Those who are alone are not the loneliest; that title belongs to those who find themselves alone in their marriages.
Why do we find ourselves emotionally, spiritually, and physically isolated from the one we love?
Why does every connection attempt result in conflict?
Why does the person I know the best not know me at all?
What happened to the person I used to know? How did we get here?
There are many roadblocks to intimacy, but poor communication is the most prolific.
How can two walk together unless they have agreed? (Amos 3:3). Scripture teaches that Christians build their lives and relationships on the Rock (Matt. 7:24-25). So, how can a Christian couple build their metaphorical house (life, home, and family) in wisdom, understanding, and knowledge (Pro. 24:3-4) without being on the same page, i.e., communicating with one another as they learn and grow in their personal relationship with Jesus? They can’t, which is why communication is key to an authentic, intimate relationship.
In my practice, I see various forms of poor communication. However, I see one central theme - fear of rejection. Shame is often at the root of this fear. Frequently, an attachment wound is unknowingly activated within the marriage, and the spouse begins to withdraw. This pulling away is the foundation upon which the protective wall between a husband and wife is built.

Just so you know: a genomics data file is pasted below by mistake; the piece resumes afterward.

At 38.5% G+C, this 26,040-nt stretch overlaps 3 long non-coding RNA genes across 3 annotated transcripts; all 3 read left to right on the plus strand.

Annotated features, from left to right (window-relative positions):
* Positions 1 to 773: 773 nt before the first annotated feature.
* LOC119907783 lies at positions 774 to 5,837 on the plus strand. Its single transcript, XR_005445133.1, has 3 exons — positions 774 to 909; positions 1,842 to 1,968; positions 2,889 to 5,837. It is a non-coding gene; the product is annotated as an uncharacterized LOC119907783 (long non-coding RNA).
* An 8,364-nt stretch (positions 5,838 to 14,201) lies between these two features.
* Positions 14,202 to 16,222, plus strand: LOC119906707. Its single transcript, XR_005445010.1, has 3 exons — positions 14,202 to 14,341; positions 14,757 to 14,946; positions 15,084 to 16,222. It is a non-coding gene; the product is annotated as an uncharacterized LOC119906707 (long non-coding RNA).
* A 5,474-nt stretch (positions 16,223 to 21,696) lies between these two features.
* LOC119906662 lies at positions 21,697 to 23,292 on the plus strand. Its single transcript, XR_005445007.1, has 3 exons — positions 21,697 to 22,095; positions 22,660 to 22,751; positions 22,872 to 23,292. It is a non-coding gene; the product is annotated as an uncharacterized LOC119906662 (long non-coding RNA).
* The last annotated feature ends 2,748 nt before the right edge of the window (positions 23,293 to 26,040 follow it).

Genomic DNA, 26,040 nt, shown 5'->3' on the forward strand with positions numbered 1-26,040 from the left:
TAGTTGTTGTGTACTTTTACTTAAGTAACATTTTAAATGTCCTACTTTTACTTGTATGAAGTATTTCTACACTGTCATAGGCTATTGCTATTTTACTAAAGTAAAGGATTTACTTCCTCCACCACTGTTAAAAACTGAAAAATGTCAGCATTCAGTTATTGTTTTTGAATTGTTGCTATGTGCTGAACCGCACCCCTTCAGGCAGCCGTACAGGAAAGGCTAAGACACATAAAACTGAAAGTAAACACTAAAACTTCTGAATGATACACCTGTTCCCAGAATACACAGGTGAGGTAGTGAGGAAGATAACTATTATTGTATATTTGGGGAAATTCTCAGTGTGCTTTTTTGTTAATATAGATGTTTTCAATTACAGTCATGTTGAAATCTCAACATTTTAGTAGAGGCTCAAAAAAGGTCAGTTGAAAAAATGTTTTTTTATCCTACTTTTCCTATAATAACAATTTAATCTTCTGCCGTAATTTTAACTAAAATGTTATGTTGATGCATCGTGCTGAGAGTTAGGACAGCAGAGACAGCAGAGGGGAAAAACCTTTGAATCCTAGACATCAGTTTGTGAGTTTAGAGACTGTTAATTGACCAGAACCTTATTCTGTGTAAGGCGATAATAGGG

Typically, pursuers and avoiders find themselves married to one another. The pursuer wants to take a wrecking ball to the wall and “resolve the issue.” At the same time, the avoider is busy fortifying the wall to keep themselves safe.
The best, most effective way to tear down that wall is brick by brick, i.e., slowly, patiently, establishing yourself as a safe person with whom your spouse can be vulnerable. The key to crafting this safety lies in communication (both verbal and non-verbal).
In Sex & Intimacy, I mentioned authentic communication as a foundational skill necessary to cultivate intimacy:
Authentic communication – Communication is more than the transmission of information.
o Listen to your partner without judgment or an agenda.
o Demonstrate active listening, i.e., receive your partner’s message(s), ask clarifying
questions to deepen your understanding, and share what you hear them saying,
allowing them to correct any misunderstandings.
o When sharing, speak for your heart to be heard, not to create distance or
confusion, i.e., do not deflect or project your rejection of a part of yourself onto
your partner. Share your hopes/dreams/desires/pain/shame.
o When your partner asks clarifying questions, receive them as attempts to understand
you, not judge you. Do not be defensive.
As you practice these skills, you are developing the Foundational Traits to Foster Intimacy:
Trustworthiness – Never share your partner’s story. It is his/hers to tell.
Humility – Never forget, “But for the grace of God, there go I.” Your partner doesn’t need judgment or criticism; they need understanding and acceptance.
Love – Place your partner’s vulnerability and need for empathy above your need(s) or agenda, i.e., place their need(s) above your own.
Respect – Honor your partner’s experience. Their journey has helped to shape them into the person that you love.
Angela W. Startz, MAHSC, CCLC